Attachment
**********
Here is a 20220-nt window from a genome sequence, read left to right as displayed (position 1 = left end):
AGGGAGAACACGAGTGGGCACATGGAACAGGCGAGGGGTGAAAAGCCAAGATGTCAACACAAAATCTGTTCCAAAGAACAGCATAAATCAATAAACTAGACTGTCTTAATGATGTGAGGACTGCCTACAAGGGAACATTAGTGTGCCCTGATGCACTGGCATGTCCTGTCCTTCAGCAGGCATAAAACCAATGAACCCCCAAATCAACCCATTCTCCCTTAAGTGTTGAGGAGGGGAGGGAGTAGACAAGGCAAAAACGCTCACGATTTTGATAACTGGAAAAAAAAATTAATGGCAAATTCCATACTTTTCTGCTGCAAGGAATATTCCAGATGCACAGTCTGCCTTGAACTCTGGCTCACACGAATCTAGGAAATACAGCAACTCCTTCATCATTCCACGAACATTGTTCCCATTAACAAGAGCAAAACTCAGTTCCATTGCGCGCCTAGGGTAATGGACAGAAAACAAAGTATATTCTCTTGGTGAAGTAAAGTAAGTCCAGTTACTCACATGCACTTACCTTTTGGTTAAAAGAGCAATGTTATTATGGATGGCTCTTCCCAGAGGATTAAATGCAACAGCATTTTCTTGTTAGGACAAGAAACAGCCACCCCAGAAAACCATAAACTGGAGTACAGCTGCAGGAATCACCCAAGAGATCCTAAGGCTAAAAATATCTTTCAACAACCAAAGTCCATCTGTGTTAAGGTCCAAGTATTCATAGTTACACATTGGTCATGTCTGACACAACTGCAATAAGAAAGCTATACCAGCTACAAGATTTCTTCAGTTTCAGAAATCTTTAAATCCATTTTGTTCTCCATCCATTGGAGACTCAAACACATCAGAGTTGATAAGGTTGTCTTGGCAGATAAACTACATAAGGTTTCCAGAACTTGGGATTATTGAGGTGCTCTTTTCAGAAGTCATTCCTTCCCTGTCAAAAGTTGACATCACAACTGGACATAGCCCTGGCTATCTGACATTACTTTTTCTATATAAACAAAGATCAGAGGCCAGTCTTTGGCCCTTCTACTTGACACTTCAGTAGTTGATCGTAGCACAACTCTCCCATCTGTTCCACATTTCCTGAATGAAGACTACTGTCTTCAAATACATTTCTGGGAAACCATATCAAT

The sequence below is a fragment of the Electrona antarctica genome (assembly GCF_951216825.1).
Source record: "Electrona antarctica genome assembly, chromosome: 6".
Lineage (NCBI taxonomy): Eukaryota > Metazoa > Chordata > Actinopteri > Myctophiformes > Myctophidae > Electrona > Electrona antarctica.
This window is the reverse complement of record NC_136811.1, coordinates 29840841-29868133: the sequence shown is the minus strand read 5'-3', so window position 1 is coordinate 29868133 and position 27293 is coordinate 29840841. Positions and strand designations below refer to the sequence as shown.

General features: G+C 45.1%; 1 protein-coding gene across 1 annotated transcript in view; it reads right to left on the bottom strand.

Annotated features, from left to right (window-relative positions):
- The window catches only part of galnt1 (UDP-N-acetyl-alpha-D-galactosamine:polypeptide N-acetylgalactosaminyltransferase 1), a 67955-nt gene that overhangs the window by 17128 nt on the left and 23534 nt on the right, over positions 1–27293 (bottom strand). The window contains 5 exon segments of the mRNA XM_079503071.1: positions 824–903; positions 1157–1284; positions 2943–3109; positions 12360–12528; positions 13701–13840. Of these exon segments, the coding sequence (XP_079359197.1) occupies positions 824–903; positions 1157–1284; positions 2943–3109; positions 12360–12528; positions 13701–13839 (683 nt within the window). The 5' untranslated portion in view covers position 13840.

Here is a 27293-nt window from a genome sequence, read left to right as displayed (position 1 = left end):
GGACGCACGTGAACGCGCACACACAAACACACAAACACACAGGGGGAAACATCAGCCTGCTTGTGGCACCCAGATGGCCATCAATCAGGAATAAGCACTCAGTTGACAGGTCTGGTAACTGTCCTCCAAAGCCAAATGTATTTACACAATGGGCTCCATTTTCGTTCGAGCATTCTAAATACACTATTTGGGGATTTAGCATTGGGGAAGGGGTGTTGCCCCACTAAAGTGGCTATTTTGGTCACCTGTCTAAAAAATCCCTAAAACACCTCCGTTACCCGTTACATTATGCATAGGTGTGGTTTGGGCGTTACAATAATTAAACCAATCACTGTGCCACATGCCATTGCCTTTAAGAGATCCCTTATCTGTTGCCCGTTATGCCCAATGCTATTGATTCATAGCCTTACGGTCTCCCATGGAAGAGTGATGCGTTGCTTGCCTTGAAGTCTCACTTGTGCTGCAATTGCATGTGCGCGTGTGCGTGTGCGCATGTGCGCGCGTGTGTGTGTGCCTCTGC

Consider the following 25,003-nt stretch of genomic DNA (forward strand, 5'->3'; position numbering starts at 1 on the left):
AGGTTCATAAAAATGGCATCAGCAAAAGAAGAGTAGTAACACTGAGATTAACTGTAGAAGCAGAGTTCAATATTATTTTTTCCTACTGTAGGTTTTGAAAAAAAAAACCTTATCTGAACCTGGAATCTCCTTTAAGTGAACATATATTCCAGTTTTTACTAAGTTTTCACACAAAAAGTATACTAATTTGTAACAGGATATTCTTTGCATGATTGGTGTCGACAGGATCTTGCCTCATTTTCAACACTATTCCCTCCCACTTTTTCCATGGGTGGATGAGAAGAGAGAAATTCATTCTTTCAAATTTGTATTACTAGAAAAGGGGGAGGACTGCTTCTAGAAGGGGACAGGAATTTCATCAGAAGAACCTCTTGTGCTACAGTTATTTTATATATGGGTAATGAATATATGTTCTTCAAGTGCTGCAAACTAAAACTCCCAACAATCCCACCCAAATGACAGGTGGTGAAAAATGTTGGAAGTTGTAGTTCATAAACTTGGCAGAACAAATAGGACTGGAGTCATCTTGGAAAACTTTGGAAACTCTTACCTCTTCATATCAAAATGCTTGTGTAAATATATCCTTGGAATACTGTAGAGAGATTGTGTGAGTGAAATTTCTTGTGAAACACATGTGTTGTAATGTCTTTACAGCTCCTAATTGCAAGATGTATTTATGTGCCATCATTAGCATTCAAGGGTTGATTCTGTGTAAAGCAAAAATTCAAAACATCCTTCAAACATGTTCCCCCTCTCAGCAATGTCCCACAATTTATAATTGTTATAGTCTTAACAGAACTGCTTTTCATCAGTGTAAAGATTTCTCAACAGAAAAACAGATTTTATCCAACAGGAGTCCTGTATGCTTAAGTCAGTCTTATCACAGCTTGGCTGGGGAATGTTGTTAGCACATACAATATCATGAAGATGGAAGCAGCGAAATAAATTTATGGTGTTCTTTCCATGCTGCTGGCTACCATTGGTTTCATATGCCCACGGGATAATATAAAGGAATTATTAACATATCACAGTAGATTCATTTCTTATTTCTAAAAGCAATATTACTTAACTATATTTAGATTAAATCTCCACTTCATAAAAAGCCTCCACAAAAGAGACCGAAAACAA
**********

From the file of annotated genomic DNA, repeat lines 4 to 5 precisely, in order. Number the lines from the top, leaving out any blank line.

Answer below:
Source record: "Electrona antarctica genome assembly, chromosome: 6".
Lineage (NCBI taxonomy): Eukaryota > Metazoa > Chordata > Actinopteri > Myctophiformes > Myctophidae > Electrona > Electrona antarctica.